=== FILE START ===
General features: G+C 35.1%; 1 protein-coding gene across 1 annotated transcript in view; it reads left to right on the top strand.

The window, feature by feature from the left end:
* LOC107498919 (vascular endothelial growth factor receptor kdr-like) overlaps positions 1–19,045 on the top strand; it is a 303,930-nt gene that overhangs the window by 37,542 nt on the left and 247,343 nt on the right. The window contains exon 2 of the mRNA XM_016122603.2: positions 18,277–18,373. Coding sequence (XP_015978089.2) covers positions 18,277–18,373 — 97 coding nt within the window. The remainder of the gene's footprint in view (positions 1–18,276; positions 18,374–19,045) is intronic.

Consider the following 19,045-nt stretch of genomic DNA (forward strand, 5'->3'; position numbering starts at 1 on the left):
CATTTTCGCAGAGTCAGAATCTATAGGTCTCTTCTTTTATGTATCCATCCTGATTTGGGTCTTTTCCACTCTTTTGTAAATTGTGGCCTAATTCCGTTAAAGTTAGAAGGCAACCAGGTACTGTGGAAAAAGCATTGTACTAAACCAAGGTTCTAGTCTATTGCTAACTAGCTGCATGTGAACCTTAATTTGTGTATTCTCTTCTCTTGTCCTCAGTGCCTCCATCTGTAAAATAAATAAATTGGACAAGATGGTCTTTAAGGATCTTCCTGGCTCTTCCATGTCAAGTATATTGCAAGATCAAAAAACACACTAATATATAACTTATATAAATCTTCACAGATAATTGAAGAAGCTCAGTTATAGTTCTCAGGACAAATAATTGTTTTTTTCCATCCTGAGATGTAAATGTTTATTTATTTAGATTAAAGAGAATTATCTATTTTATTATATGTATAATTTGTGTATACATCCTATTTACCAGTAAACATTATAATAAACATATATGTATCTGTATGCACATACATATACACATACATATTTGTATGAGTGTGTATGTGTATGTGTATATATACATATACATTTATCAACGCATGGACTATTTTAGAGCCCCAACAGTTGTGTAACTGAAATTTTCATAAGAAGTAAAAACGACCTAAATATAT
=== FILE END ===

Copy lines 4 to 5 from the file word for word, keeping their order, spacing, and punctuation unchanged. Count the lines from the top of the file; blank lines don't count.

Consider the following 19,045-nt stretch of genomic DNA (forward strand, 5'->3'; position numbering starts at 1 on the left):
CATTTTCGCAGAGTCAGAATCTATAGGTCTCTTCTTTTATGTATCCATCCTGATTTGGGTCTTTTCCACTCTTTTGTAAATTGTGGCCTAATTCCGTTAAAGTTAGAAGGCAACCAGGTACTGTGGAAAAAGCATTGTACTAAACCAAGGTTCTAGTCTATTGCTAACTAGCTGCATGTGAACCTTAATTTGTGTATTCTCTTCTCTTGTCCTCAGTGCCTCCATCTGTAAAATAAATAAATTGGACAAGATGGTCTTTAAGGATCTTCCTGGCTCTTCCATGTCAAGTATATTGCAAGATCAAAAAACACACTAATATATAACTTATATAAATCTTCACAGATAATTGAAGAAGCTCAGTTATAGTTCTCAGGACAAATAATTGTTTTTTTCCATCCTGAGATGTAAATGTTTATTTATTTAGATTAAAGAGAATTATCTATTTTATTATATGTATAATTTGTGTATACATCCTATTTACCAGTAAACATTATAATAAACATATATGTATCTGTATGCACATACATATACACATACATATTTGTATGAGTGTGTATGTGTATGTGTATATATACATATACATTTATCAACGCATGGACTATTTTAGAGCCCCAACAGTTGTGTAACTGAAATTTTCATAAGAAGTAAAAACGACCTAAATATAT